So, if we read this abridged section, we find that some 5400 men with their wives and children went into a land which was northward by shipping, and there were many people who went forth into the land northward, during the 37th and 38th year of the reign of the judges in a vast movement of emigration.
    To recap then: Mormon is telling us three things: 1) People emigrated to a far off land, 2) Hagoth built several ships in a vast period of emigration which traveled back and forth into a “land which was northward,” and 3) During this latter year, there were many other people who emigrated into the land northward, presumably overland, through the narrow neck of land.
    This latter movement is also borne out in Helaman following, when he wrote “in the forty and sixth year…there were an exceedingly great many who departed out of the land of Zarahemla, and went forth unto the land northward to inherit the land” (Helaman 3:3). Three things mark this third group different than the first two groups: 1) they went forth to inherit the land; 2) they were an exceedingly great number; and 3) they left the Land Southward because of much contention and many dissensions, and 4) they went a very far distance, to the land of many waters and rivers, evidently looking for a more peaceful life as far away as they could get within the Land of Promise.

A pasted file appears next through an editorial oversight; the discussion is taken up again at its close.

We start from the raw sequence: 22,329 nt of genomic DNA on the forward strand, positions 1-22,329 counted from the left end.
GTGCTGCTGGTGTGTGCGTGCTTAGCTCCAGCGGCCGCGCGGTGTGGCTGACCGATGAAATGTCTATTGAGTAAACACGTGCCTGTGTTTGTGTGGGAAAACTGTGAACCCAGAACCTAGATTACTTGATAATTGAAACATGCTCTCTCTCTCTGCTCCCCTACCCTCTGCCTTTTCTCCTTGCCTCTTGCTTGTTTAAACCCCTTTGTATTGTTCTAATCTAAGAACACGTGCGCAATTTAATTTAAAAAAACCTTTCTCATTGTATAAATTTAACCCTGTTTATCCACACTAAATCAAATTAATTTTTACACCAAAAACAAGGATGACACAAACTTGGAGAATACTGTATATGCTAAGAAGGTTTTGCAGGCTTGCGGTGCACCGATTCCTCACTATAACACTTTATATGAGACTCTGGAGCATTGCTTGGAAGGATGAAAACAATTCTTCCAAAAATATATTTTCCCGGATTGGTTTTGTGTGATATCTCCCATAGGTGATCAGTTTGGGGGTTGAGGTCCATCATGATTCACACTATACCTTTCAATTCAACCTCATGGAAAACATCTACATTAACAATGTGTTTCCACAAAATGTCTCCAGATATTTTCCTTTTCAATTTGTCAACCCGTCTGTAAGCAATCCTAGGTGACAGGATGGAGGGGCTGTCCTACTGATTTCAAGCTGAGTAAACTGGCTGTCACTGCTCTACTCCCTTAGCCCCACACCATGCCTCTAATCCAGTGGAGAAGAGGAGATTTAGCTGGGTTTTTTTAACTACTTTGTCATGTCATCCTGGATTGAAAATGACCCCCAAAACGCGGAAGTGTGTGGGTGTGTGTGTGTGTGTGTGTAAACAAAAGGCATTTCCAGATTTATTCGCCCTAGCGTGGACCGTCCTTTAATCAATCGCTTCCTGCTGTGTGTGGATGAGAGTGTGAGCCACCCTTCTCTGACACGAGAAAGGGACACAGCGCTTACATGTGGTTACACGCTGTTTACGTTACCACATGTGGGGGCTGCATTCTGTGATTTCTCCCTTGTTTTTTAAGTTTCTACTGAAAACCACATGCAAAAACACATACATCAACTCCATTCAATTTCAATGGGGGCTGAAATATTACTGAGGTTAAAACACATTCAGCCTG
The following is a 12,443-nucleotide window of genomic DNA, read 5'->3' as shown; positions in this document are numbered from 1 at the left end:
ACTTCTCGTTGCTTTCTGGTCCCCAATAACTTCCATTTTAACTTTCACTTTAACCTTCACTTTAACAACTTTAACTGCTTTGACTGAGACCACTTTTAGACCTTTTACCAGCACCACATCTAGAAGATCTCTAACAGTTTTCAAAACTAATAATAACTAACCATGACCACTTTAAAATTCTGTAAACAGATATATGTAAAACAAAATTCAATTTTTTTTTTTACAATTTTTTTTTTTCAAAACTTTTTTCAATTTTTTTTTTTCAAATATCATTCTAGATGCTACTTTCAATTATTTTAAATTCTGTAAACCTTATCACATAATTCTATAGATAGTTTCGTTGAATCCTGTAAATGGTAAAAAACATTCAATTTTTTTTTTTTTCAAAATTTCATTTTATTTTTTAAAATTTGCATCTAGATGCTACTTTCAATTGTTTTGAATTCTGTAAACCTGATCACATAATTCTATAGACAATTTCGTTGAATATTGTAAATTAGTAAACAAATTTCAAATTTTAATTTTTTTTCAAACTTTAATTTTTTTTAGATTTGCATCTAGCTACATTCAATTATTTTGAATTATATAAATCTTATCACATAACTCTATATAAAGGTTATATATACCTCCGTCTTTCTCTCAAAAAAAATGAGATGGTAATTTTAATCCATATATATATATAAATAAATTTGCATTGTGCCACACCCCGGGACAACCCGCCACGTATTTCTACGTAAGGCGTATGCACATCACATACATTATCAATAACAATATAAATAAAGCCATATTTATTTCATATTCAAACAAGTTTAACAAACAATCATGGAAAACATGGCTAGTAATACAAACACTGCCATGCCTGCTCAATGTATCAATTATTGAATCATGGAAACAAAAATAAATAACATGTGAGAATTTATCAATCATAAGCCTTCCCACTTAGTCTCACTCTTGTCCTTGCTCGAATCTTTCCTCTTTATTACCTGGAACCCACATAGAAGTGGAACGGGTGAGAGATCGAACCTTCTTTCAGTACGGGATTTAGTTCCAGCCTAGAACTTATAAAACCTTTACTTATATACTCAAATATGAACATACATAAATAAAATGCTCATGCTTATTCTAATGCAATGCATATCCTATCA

It should also be noted that the first two groups mentioned in Alma 63, were not 1) going to inherit the land, meaning staying within the Land of Promise, nor 2) merely escaping the contentions and dissentions.
In addition, Mormon adds two parenthetical notes in this paragraph within Alma: 1) the second sailing of the first ship was never heard from again (that is, it did not return the second time, so there would be no report by the Captain or crew as happened when it came back from its first voyage); 2) one ship sailed in a direction and to a far off land of which Hagoth or those of his shipyard did not know about, i.e., the emigrants must have purchased this ship for an endeavor that was not any of Hagoth’s business. If this ship went west, into the currents, it would have ended up in Polynesia (much like the Kon Tiki voyage).